This simple cyberattack is still among the most effective

Cybercriminals may be getting more sophisticated by the day, but simply distributing HTML files remains one of the most popular tactics, according to new research.

According to telemetry data from cybersecurity firm Kaspersky, in the first four months of 2022 there were more than two million malicious emails containing weaponized HTML files.

March 2022 has been the busiest month of the year so far for this type of attack, with 851,000 detections. Last month there were only 387,000 detections, although Kaspersky says this may just be a “momentary change” and doesn’t necessarily suggest a change in the larger trend.

HTML owes its popularity among cybercriminals to its effectiveness against spam engines and other cybersecurity measures. Short for HyperText Markup Language, it is the standard markup language for web pages and other documents designed to be viewed in a web browser.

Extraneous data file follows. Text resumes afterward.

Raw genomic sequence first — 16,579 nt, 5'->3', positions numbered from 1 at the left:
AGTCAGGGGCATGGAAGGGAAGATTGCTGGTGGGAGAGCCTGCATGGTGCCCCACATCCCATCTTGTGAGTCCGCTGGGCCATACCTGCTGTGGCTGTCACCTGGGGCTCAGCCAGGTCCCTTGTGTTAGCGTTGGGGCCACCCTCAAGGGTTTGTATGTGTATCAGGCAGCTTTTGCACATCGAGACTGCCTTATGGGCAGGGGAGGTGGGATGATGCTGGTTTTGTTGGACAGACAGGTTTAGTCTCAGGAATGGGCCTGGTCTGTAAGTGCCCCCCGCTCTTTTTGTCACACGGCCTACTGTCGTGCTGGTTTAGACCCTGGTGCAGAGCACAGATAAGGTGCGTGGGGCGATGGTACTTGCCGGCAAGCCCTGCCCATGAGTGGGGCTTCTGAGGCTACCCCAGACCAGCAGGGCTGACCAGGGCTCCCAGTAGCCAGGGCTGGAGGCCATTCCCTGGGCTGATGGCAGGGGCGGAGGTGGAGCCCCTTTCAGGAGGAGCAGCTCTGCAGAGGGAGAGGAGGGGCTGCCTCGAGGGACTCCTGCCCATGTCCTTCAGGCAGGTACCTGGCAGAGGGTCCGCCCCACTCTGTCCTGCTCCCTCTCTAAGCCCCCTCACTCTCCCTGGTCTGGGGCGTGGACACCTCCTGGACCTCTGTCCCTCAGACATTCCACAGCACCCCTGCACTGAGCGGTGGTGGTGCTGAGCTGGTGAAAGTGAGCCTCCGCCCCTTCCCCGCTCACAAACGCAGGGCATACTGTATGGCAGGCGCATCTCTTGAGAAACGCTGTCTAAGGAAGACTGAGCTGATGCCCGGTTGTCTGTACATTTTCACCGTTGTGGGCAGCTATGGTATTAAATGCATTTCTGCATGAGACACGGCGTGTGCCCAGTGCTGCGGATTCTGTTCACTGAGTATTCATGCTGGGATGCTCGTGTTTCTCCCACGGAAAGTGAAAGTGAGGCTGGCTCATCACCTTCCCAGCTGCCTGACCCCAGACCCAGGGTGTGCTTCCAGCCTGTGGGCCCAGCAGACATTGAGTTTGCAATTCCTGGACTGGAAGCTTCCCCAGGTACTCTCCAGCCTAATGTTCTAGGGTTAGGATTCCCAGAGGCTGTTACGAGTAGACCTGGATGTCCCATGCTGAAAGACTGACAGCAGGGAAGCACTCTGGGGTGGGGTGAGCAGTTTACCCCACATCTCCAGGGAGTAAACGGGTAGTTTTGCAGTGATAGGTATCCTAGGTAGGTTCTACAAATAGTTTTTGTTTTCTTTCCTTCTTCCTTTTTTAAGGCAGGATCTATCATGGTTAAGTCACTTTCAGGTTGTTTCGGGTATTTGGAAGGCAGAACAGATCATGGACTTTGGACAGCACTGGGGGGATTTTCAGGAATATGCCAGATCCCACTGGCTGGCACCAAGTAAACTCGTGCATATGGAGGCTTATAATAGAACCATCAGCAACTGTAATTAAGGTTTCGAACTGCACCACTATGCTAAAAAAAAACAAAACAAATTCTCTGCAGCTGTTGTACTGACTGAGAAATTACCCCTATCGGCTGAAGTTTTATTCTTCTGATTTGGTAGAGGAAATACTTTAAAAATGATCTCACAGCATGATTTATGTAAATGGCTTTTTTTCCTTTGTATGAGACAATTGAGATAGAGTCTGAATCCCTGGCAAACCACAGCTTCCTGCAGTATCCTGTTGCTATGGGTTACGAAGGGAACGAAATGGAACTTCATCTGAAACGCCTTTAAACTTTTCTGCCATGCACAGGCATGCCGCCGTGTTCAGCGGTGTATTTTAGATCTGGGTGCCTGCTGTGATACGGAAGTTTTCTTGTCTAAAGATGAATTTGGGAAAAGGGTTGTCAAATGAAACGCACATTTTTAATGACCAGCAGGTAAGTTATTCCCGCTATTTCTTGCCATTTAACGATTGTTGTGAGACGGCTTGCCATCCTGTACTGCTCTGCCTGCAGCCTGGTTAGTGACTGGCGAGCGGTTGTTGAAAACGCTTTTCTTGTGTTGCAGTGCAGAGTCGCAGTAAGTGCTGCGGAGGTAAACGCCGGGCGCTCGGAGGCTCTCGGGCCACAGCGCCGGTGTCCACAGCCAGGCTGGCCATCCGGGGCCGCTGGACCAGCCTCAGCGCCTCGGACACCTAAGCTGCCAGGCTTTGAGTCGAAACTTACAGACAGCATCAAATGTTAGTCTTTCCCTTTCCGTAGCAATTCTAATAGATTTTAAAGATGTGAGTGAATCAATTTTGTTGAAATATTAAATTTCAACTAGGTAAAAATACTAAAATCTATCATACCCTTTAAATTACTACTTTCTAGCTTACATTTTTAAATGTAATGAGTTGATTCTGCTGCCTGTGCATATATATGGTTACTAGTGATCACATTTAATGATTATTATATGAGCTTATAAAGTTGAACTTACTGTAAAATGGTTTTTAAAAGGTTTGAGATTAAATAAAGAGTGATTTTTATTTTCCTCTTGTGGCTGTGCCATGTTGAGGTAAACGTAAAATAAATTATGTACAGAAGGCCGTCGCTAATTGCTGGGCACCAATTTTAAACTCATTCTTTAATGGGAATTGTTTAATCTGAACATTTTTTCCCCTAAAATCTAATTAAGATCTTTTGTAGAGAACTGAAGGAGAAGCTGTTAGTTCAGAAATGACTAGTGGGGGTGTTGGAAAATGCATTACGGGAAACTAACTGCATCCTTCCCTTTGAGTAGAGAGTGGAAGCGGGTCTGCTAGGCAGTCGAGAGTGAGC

When weaponized, HTML files can redirect users to malicious sites, cause them to download malware or viruses, and display various forms of phishing locally.

Since the language itself cannot be considered malicious, it is barely detected by email security solutions either.

According to BleepingComputer, the technique saw its glory days in 2019, but remains a “common” technique in today’s phishing campaigns. The post points out that often just opening HTML files will cause JavaScript to run on the target endpoint, which could lead to malware assembling on the disk itself, thereby bypassing any security software. .

Email continues to be one of the most popular attack vectors for cybercriminals. It’s widespread and cheap, making it an ideal tool for distributing spyware, ransomware, and other malware, as well as for phishing attacks.

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Cybersecurity researchers warn users to always be wary of incoming emails, especially when they contain links or attachments. Even if the email security solution installed on the device does not trigger a warning, HTML attachments should be treated as suspicious.

Via BleepingComputer

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